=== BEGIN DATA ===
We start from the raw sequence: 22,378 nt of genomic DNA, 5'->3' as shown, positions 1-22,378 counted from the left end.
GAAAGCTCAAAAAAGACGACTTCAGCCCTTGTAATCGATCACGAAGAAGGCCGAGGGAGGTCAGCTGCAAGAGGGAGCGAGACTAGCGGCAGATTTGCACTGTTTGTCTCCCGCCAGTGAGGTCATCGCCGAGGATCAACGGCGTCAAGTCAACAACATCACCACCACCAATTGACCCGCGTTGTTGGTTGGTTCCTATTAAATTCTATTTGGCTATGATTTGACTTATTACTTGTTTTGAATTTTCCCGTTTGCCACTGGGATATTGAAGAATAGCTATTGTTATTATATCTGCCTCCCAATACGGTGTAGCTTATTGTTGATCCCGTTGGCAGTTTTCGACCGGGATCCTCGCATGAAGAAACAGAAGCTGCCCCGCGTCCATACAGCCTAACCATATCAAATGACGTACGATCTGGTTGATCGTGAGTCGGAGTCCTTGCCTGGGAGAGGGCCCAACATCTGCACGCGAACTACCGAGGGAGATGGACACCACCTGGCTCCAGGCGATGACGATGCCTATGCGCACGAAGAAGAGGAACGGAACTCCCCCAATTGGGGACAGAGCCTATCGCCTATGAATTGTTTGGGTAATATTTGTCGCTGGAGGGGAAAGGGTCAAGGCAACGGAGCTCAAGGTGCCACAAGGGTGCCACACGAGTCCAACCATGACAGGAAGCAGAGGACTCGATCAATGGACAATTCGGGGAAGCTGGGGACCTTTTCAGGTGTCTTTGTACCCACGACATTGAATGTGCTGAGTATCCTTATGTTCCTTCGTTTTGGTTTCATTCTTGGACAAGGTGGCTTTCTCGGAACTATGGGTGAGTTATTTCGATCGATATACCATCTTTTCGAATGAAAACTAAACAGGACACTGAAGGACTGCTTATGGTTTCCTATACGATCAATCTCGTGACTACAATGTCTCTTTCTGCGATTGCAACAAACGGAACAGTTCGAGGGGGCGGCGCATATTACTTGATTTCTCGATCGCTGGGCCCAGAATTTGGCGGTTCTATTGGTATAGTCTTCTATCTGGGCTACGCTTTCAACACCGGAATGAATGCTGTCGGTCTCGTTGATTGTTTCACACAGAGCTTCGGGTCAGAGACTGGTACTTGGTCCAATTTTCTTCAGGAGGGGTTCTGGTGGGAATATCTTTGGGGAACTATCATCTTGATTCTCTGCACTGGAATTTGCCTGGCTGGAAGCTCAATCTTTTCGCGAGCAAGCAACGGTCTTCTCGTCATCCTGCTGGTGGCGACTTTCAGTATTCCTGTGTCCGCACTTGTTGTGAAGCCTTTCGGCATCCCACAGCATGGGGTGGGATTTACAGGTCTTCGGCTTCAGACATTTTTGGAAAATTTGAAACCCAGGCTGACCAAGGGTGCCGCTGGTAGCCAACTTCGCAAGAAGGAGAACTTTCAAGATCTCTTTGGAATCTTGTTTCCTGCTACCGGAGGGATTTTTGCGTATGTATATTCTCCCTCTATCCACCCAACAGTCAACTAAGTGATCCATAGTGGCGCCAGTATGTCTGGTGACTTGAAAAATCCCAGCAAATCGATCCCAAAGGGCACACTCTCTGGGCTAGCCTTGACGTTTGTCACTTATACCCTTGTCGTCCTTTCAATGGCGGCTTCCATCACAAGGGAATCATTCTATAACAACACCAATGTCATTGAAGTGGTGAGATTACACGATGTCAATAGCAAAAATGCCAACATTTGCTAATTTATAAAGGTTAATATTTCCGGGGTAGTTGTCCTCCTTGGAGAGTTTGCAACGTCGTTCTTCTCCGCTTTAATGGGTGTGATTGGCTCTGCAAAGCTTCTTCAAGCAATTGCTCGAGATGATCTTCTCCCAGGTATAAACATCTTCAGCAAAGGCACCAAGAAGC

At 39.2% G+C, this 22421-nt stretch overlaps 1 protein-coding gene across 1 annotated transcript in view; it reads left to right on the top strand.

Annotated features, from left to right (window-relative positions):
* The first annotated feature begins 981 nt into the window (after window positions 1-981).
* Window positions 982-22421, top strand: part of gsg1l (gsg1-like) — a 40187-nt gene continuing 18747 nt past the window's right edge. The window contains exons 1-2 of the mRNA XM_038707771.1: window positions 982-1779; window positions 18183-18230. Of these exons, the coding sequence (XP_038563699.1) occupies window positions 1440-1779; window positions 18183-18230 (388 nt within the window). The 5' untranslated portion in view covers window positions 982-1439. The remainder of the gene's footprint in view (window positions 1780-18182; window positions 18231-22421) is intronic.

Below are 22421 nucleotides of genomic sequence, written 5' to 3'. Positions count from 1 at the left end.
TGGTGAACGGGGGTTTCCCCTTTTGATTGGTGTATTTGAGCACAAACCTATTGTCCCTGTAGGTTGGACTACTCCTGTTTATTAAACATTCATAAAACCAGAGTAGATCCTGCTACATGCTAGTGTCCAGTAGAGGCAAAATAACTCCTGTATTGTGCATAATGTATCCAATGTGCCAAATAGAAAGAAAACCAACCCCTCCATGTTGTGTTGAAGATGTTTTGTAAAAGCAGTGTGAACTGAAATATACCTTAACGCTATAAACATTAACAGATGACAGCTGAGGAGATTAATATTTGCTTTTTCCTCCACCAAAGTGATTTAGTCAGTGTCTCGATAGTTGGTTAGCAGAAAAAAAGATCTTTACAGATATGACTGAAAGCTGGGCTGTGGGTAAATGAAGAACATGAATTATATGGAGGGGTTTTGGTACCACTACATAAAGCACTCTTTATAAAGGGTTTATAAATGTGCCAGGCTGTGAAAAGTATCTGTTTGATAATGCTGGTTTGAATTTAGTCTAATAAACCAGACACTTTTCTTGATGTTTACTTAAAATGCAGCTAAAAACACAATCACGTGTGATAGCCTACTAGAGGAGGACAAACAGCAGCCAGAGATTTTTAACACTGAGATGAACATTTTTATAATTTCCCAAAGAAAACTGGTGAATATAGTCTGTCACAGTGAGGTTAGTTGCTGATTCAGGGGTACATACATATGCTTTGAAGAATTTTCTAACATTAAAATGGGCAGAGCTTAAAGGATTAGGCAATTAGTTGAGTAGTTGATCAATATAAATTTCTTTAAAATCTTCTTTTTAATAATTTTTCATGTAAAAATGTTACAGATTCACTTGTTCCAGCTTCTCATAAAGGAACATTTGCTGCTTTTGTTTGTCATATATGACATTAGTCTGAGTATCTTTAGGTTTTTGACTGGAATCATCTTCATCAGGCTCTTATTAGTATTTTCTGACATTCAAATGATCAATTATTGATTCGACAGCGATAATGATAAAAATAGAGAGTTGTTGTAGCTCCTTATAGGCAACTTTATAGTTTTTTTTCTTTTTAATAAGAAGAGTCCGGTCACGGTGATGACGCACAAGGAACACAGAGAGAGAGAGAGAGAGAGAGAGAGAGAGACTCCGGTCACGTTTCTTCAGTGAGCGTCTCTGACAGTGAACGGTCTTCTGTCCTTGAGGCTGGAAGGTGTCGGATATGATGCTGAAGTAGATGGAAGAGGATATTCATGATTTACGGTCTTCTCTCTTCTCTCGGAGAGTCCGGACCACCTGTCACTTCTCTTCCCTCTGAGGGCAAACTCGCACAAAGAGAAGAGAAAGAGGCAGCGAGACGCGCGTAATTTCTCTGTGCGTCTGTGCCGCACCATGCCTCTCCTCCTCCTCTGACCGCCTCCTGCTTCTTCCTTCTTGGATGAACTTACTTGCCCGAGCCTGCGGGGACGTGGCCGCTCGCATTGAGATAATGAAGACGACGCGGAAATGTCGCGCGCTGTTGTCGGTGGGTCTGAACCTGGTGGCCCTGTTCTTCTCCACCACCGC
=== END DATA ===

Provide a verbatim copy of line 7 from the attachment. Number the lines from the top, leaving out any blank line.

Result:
Below are 22421 nucleotides of genomic sequence, written 5' to 3'. Positions count from 1 at the left end.